Summary

Prime Contractor Disadvantaged Business Enterprise (DBE) Fraud


OIG’s Construction Fraud unit initiated an investigation into disadvantaged business enterprise fraud by a prime contractor on eight major projects involving MTA agencies, including Capital Construction, NYC Transit, and Metro-North. As a result of this investigation, the OIG determined that the prime contractor and various co-conspirators fraudulently applied for and received $19.6 million in DBE credit for subcontracts covering a variety of services. The scheme used the supposed DBE firms as “pass-through” companies that purported to provide these goods and services that were actually provided by non-DBE firms.

CFU brought the matter to the United States Attorney for the Southern District of New York to continue the investigation jointly. The prime contractor subsequently entered into a non-prosecution agreement and agreed to make penalty payments totaling $19.6 million. Of that, $9.8 million was paid to the MTA and $9.8 million to the federal government. The two principals of one pass-through DBE company used by the prime contractor pled guilty to mail fraud in connection with this scheme. Their plea agreements provide for a civil forfeiture of $188,000.

The MTA sought the OIG’s advice on the most appropriate use of this $9.8 million recovery. After consultation with MTA senior management, it was mutually agreed that approximately one-third of this money would be re-invested in the MTA’s Small Business Mentoring Program. Many of the small construction firms participating in that program could qualify as DBEs (as well as Minority and/or Women-Owned business enterprises), and thus this investment should deepen the pool of qualified firms available for MTA projects. The remaining two-thirds of the recovery will be used by the MTA to retain private monitoring firms on the MTA’s largest projects. It was through the use of such monitoring firms that the initial evidence of DBE fraud was uncovered in this case and brought to our attention, resulting in an in-depth OIG investigation. The oversight of monitoring firms, in conjunction with the OIG’s efforts, will help deter and detect future frauds against the MTA.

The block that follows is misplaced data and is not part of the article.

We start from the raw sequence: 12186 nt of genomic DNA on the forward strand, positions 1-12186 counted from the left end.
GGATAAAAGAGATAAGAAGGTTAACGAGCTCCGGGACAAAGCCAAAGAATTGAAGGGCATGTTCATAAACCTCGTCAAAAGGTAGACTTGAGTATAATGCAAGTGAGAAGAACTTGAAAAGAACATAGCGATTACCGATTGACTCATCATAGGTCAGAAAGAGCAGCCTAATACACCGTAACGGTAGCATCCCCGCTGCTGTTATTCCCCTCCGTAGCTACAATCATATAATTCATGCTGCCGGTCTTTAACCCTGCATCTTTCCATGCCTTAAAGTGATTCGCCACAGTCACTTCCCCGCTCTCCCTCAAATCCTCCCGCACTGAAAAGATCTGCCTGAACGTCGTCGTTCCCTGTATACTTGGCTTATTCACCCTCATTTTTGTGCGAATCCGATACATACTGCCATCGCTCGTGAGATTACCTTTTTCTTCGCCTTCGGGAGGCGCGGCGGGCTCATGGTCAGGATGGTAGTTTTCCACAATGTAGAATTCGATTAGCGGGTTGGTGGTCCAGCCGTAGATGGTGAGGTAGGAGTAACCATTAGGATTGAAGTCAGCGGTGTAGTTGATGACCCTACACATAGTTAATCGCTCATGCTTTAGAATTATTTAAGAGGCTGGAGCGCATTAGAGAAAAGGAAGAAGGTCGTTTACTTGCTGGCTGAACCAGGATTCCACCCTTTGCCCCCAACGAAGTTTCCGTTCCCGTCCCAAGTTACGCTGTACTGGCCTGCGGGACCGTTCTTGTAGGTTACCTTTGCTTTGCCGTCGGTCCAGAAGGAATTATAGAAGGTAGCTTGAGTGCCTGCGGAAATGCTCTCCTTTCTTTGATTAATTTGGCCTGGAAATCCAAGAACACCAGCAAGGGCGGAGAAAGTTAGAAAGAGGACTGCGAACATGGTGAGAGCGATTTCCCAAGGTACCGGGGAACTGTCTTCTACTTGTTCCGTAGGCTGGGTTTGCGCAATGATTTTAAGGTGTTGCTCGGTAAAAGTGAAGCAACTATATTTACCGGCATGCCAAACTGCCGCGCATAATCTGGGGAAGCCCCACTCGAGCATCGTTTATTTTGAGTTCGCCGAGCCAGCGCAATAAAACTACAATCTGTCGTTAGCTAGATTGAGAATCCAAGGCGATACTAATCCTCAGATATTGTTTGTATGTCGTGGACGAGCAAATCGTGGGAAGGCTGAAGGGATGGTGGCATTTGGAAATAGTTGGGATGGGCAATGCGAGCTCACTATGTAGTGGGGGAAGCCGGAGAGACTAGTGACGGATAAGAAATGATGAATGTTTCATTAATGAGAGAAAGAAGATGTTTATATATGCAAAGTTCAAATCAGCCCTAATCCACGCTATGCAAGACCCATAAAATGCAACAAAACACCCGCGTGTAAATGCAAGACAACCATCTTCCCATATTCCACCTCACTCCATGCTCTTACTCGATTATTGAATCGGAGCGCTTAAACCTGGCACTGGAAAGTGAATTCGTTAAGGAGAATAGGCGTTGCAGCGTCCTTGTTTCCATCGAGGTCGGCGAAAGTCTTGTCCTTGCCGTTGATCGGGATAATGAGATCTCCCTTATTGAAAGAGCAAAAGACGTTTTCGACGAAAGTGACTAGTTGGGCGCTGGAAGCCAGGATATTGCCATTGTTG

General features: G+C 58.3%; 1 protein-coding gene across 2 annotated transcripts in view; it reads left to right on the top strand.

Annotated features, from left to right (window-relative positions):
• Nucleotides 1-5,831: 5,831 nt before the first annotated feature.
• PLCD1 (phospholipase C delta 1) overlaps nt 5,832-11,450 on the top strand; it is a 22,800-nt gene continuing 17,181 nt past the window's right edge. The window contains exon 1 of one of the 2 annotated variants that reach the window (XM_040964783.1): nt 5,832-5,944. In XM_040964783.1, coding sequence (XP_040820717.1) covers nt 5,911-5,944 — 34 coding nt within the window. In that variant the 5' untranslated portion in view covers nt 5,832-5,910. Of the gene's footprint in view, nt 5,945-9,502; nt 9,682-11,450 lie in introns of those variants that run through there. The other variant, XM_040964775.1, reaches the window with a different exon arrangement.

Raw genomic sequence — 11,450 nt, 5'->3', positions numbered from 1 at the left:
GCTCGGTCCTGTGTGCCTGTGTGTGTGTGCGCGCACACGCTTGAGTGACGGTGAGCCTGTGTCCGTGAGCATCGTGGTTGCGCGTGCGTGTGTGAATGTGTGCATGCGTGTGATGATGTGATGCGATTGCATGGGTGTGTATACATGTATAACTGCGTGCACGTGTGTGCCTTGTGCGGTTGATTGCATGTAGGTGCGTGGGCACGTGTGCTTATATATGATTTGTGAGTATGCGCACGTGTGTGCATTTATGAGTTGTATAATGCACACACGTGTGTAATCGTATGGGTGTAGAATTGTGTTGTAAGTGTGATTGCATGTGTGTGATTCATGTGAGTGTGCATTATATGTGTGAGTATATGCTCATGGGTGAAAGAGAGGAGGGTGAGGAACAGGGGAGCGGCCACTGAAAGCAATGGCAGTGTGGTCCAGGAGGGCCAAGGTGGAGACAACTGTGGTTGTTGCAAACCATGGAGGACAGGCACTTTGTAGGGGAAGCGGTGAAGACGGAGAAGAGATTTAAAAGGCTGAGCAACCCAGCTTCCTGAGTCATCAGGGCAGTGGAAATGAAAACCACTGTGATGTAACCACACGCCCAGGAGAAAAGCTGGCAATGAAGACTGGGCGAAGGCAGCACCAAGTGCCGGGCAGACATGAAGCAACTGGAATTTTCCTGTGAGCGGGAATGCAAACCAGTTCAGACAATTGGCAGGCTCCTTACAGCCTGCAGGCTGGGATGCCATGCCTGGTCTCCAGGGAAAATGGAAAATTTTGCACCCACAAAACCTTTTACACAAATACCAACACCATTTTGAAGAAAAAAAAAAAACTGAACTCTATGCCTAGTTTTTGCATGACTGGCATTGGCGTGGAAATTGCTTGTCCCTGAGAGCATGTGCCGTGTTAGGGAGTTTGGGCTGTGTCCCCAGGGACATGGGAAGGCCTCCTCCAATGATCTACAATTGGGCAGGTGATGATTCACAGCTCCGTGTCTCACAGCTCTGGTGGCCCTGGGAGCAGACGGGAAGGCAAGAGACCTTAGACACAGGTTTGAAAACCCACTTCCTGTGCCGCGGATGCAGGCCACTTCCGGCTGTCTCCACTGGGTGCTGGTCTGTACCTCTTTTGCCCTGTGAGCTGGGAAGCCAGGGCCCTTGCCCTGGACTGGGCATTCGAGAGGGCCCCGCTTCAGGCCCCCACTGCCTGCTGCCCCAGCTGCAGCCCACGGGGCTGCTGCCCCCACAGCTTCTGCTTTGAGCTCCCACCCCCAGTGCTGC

Press

United States Attorney Southern District of New York Press Release - Manhattan U.S. Attorney Charges Multi-Million Dollar Public Works Fraud, 3/31/2011

Statement of MTA Inspector General Barry L. Kluger, 3/31/2011

NY Times 3/31/2011 - Contractor Agrees to Pay $19.6 Million in Fraud Case

NY Times 11/23/2010 – Fraud Inquiries Focus on Construction Hiring

NY Post 11/24/2010 – Minority building ‘scams’

NY Daily News 11/24/2010 – Rigged-Bids Probe

NY Times 11/30/2010 – Construction Giant Admits Fraud Over Minority Firms

 

 

Report
Fraud